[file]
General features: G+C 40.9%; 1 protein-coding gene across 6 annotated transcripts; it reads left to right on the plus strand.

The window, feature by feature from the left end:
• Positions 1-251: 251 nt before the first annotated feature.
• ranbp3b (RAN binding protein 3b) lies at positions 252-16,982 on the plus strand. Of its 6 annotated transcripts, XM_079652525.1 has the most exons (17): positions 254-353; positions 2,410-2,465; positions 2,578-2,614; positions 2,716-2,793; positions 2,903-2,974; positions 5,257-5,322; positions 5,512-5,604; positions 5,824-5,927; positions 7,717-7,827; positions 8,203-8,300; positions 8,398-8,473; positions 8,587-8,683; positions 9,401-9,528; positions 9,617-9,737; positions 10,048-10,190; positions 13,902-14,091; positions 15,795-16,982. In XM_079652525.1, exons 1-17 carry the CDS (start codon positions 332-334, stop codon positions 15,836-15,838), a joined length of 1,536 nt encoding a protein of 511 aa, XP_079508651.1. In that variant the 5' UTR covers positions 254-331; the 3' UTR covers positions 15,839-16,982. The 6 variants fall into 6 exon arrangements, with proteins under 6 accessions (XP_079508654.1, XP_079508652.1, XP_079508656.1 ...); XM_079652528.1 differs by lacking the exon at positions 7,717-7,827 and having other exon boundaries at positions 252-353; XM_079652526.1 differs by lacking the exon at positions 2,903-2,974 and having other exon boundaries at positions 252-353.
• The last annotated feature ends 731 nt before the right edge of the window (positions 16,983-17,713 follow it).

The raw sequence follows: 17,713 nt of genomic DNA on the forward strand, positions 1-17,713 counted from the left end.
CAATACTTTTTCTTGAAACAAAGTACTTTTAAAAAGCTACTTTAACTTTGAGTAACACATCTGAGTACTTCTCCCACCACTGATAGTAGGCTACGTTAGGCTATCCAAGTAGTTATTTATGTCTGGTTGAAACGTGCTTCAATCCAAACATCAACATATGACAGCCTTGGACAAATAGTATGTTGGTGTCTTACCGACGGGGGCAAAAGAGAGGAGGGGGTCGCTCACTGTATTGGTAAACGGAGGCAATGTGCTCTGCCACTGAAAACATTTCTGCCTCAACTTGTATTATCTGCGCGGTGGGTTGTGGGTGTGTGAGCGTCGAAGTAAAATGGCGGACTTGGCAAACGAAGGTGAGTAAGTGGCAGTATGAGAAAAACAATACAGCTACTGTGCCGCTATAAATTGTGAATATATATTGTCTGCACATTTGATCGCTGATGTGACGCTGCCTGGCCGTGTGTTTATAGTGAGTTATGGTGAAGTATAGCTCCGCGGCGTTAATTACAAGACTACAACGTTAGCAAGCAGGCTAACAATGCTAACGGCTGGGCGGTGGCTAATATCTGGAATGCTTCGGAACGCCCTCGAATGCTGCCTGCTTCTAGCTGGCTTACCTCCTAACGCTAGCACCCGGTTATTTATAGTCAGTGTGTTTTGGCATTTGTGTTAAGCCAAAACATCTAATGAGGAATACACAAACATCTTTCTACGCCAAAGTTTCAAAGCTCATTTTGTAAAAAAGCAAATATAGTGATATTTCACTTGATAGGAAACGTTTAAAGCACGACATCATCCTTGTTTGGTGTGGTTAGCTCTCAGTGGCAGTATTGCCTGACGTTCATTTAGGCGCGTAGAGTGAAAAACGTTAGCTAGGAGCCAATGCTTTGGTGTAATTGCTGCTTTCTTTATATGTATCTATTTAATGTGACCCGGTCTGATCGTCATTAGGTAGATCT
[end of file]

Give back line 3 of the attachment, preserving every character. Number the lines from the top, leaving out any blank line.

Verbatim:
• Positions 1-251: 251 nt before the first annotated feature.